Blowing hot and cold - A spotlight on Lauda

Louise Smyth
The drive to alternative power presents OEMs with climate testing challenges. Robert Horn picks a few useful models from the current Lauda line-up that could help speed R&D.
 
The progressive development and ever greater acceptance of new solutions and drives with the aid of electricity or hydrogen pose new challenges for automobile manufacturers. An important factor in dealing with electromobility is suppliers that support established car manufacturers with their know-how. These companies provide their customers with test benches or climatic chambers to, for example, test high-voltage batteries from the module level through hybrid batteries to batteries for purely electric vehicles. In climate simulations, the components are exposed to a wide variety of conditions or accelerated ageing.

Lauda is one of these suppliers. Operating since 1956, it supplies several useful items for OEMs.

Integral T Process Thermostats

For example, the new Integral T process thermostats ensure efficient control of external temperature control processes in the temperature range from -30 to 150°C. The devices have an adjustable heating and cooling capacity and small internal volume that enables rapid temperature changes. Thanks to the open hydraulic system, the device aerates quickly and without loss of function. This makes it ideal for temperature control processes with frequent changes in user or test object.

Integral XT Process Thermostats

The extremely dynamic, high-performance Integral XT process thermostats operate with a cold oil blanket according to the flow principle and make it possible to use just one temperature control medium across the expanded temperature range from -90 to 320°C. Thanks to an electronically controlled, magnetically coupled, eight-level Lauda Vario pump, the flow rate can be optimally thermally set for the requirements of pressure-sensitive consumers, as well as applications with high hydraulic resistance. An internal bypass, another new standard feature of the XT models, also increases flexibility.

Integral thermostats offer flexible integration

To achieve a high level of quality, validated test processes in this field use a defined flow rate that must be complied with. The devices feature interfaces such as Ethernet, USB and Pt 100 as standard. Further interfaces and communication protocols can easily be added. This allows Integral thermostats to be flexibly integrated into different communication scenarios.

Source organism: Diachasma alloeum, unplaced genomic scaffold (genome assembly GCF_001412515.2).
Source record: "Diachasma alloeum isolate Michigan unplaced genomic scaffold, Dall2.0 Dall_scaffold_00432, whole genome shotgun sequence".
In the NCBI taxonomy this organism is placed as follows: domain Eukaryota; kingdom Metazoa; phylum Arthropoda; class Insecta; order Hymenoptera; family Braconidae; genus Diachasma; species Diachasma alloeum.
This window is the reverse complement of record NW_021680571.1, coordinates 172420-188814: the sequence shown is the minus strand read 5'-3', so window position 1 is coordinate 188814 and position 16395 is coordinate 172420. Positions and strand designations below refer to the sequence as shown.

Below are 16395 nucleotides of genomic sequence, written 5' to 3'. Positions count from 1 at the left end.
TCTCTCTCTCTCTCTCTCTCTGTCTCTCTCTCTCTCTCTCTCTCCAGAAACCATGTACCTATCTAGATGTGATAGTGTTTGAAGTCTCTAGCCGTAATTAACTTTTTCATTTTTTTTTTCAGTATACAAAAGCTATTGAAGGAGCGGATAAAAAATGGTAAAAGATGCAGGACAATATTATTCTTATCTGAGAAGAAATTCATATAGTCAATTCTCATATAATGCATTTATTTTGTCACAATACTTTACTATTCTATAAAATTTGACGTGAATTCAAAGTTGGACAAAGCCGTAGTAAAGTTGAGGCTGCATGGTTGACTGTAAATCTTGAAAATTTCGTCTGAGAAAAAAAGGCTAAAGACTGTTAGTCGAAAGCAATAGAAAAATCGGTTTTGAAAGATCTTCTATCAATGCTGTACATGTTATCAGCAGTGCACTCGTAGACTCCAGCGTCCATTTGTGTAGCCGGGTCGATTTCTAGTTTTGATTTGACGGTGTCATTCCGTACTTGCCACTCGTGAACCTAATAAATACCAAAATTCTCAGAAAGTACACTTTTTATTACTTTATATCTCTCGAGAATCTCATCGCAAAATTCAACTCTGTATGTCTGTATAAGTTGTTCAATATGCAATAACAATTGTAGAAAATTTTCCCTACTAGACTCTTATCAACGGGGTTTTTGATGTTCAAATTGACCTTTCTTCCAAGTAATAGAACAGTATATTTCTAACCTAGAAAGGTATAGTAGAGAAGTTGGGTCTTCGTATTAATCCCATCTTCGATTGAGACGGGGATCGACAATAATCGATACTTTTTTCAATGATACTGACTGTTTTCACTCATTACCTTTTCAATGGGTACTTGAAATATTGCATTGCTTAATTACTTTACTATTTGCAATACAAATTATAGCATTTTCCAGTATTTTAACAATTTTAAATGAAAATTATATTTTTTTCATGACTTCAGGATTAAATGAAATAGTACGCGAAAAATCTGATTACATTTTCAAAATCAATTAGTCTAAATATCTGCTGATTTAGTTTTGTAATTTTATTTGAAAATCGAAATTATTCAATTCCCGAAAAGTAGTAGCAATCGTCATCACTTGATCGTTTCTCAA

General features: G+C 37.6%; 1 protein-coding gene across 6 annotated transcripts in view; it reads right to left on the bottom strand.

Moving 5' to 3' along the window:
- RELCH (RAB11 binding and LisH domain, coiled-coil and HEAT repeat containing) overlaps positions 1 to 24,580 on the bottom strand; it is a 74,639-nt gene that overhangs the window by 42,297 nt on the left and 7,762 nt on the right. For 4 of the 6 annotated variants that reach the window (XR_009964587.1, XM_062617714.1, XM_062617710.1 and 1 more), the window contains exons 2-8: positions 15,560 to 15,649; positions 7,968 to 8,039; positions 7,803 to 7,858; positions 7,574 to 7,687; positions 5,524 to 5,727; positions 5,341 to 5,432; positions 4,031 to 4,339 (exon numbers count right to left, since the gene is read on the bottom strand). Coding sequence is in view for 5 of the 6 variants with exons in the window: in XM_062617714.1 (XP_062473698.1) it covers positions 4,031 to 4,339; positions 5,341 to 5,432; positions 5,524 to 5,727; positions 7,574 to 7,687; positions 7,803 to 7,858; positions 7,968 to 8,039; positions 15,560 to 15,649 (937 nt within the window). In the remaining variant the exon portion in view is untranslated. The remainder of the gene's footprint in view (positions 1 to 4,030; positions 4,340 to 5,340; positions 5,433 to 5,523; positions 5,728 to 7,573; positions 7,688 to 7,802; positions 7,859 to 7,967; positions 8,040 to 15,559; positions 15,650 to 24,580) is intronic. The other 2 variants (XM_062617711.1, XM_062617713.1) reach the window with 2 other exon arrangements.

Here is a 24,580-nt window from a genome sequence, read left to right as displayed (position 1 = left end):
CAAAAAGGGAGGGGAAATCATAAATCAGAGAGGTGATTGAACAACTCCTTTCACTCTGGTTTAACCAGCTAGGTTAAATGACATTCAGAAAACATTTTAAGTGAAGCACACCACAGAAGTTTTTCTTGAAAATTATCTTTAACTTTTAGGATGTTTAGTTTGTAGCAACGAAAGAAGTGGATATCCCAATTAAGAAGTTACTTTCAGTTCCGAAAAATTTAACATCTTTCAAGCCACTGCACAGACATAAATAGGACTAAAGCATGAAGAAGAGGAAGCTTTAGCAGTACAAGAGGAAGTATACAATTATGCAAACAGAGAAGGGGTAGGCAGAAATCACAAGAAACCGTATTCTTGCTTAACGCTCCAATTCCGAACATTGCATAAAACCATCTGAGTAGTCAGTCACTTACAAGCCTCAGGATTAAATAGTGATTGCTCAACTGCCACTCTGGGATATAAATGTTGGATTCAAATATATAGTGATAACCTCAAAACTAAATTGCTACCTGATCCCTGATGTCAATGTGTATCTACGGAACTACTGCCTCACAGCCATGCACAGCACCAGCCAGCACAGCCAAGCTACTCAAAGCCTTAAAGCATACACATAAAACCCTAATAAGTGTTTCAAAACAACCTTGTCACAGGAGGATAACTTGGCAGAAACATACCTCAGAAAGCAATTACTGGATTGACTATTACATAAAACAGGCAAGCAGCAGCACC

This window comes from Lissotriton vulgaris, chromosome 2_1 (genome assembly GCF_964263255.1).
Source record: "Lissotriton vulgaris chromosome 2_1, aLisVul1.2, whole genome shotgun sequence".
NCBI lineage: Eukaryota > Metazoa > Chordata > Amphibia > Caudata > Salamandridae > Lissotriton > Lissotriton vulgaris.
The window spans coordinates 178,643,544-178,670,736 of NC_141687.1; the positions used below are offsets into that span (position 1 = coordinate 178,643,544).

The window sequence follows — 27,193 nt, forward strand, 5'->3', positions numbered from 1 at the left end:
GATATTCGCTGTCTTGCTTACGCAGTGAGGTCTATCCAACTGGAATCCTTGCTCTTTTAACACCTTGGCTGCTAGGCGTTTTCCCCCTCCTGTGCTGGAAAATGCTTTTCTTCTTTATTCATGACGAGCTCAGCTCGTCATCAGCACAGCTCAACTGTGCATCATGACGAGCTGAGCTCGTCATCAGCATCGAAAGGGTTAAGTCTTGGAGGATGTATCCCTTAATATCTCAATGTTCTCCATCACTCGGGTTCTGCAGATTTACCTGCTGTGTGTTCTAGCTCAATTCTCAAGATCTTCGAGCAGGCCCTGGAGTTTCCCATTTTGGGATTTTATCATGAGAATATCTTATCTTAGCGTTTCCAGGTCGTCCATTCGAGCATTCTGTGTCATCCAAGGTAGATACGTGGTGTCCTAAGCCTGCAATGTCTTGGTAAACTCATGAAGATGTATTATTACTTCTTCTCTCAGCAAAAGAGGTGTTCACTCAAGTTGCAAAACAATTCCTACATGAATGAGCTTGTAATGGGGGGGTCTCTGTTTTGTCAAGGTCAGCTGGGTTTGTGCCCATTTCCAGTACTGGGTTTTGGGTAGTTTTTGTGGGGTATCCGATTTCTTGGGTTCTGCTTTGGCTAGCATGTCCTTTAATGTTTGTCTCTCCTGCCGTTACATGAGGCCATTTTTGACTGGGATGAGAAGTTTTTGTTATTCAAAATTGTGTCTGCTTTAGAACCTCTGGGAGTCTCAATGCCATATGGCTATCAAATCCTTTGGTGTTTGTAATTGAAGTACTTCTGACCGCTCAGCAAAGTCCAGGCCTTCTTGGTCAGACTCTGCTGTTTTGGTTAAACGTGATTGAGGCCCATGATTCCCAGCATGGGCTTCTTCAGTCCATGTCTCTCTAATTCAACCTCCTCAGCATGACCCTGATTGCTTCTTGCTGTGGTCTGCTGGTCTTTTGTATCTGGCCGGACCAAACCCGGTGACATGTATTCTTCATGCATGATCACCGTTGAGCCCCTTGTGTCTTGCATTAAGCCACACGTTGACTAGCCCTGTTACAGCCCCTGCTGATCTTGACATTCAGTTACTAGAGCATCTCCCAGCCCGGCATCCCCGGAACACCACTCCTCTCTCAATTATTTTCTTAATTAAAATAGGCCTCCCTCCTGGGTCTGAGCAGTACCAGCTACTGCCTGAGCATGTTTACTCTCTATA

Process cooling units

Large-scale tests often need larger-scale temperature control. Process cooling units, often used for these tests, can cool down to -100°C and heat to 150°C. To meet the demand for future-proof refrigeration systems Lauda uses a water/glycol mixture as the temperature control medium and a single-stage schema cooling circuit. By dispensing with a cascade refrigeration system, the company can guarantee the future-proofing of the design with regard to the European F-Gas Regulation, since a refrigerant with a high GWP value is not required for the second stage.

The system must have enough power reserves to be able to guarantee precise control even at limit temperatures down to -40°C. Each individual process cooling unit must be precisely tailored, since water/glycol mixtures begin to freeze at temperatures around -45°C (depending on the concentration). Process cooling units such as these can also be equipped to automatically fill and drain the test specimen to facilitate the processes of the customer.

Automatic filling and drainage

Additionally, the unit has also been designed to automatically fill and drain the entire system. This supports companies that deal with a wide range of customer-specific temperature control media for the test procedures without cumbersome manual filling and draining - a massive time saving for the service provider.

Robert Horn is with Lauda